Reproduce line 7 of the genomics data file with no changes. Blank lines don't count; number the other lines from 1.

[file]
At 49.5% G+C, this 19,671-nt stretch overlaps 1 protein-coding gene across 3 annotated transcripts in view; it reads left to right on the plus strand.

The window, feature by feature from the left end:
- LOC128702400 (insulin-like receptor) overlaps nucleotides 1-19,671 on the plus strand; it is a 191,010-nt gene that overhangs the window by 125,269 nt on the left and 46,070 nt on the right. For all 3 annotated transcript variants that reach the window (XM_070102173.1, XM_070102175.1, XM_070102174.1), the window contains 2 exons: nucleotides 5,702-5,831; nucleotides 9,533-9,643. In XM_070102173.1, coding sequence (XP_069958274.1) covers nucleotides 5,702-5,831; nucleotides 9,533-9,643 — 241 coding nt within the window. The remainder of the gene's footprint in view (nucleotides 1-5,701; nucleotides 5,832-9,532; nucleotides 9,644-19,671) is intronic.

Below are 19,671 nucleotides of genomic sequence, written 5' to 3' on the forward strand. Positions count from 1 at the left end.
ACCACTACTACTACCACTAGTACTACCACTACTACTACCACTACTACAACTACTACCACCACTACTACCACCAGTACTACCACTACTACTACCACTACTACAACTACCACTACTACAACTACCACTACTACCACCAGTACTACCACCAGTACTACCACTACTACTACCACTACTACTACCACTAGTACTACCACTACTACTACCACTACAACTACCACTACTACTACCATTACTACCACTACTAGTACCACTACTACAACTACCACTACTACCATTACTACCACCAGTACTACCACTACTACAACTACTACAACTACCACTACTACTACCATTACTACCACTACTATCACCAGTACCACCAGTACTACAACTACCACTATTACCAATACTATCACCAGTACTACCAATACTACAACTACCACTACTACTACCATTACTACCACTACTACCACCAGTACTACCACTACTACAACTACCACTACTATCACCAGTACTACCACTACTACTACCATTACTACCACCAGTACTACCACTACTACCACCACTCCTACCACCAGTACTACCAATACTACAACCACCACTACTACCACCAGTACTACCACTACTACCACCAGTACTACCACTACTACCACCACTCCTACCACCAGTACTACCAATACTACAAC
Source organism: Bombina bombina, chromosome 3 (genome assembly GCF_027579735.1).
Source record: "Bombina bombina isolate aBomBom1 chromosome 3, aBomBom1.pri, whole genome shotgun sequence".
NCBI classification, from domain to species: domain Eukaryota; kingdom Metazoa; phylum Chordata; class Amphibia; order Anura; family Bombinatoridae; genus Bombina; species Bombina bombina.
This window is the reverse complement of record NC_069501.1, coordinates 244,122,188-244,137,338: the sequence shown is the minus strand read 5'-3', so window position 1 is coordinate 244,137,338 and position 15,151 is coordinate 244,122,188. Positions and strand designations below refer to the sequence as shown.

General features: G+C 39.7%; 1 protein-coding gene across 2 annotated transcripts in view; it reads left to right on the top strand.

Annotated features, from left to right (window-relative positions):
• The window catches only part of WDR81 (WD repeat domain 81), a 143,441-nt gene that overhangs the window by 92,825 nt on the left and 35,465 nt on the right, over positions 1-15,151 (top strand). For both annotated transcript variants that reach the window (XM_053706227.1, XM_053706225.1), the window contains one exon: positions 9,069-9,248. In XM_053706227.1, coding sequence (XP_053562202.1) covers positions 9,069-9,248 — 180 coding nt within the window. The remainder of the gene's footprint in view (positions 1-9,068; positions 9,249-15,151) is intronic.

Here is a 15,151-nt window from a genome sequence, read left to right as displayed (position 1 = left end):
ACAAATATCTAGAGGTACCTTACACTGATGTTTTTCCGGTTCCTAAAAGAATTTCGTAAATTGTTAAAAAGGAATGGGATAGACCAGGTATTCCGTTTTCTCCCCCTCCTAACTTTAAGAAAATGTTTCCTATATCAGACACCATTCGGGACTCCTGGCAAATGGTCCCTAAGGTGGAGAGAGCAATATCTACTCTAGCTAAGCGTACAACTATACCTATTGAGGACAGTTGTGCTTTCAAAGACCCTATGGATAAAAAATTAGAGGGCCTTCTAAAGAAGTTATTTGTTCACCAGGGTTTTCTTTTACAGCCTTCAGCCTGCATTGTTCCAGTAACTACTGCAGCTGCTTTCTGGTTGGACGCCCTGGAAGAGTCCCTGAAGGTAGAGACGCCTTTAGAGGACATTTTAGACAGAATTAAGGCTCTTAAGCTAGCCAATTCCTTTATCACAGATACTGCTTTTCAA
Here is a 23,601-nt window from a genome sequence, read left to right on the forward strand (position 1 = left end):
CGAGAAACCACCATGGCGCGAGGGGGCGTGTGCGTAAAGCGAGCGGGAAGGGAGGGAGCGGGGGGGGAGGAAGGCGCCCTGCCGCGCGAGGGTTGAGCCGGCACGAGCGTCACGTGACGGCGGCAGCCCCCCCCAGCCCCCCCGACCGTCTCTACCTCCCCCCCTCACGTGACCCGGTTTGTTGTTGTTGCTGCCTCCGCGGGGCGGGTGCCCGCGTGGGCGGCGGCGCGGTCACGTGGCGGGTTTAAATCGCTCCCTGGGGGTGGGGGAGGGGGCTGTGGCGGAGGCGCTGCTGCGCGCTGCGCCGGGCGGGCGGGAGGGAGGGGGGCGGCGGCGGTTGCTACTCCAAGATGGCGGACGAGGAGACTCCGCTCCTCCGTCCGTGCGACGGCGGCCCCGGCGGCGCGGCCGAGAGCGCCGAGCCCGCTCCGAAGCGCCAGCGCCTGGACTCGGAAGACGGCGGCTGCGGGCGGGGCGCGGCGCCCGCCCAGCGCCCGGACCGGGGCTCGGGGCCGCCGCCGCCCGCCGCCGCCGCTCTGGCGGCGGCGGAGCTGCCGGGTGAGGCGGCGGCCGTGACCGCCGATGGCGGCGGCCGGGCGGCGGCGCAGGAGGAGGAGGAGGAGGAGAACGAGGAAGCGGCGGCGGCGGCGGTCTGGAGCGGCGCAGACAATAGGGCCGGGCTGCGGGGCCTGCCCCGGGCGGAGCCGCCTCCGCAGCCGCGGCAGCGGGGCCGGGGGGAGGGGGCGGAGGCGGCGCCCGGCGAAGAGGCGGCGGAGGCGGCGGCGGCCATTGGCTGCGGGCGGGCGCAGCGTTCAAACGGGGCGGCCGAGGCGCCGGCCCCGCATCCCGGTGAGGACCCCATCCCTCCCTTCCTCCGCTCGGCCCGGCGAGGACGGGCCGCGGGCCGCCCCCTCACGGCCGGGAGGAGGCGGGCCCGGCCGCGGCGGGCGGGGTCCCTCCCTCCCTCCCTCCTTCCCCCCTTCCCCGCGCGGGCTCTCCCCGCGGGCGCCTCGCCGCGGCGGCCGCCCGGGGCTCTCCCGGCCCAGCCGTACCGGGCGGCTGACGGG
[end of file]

Source record: "Bombina bombina isolate aBomBom1 chromosome 3, aBomBom1.pri, whole genome shotgun sequence".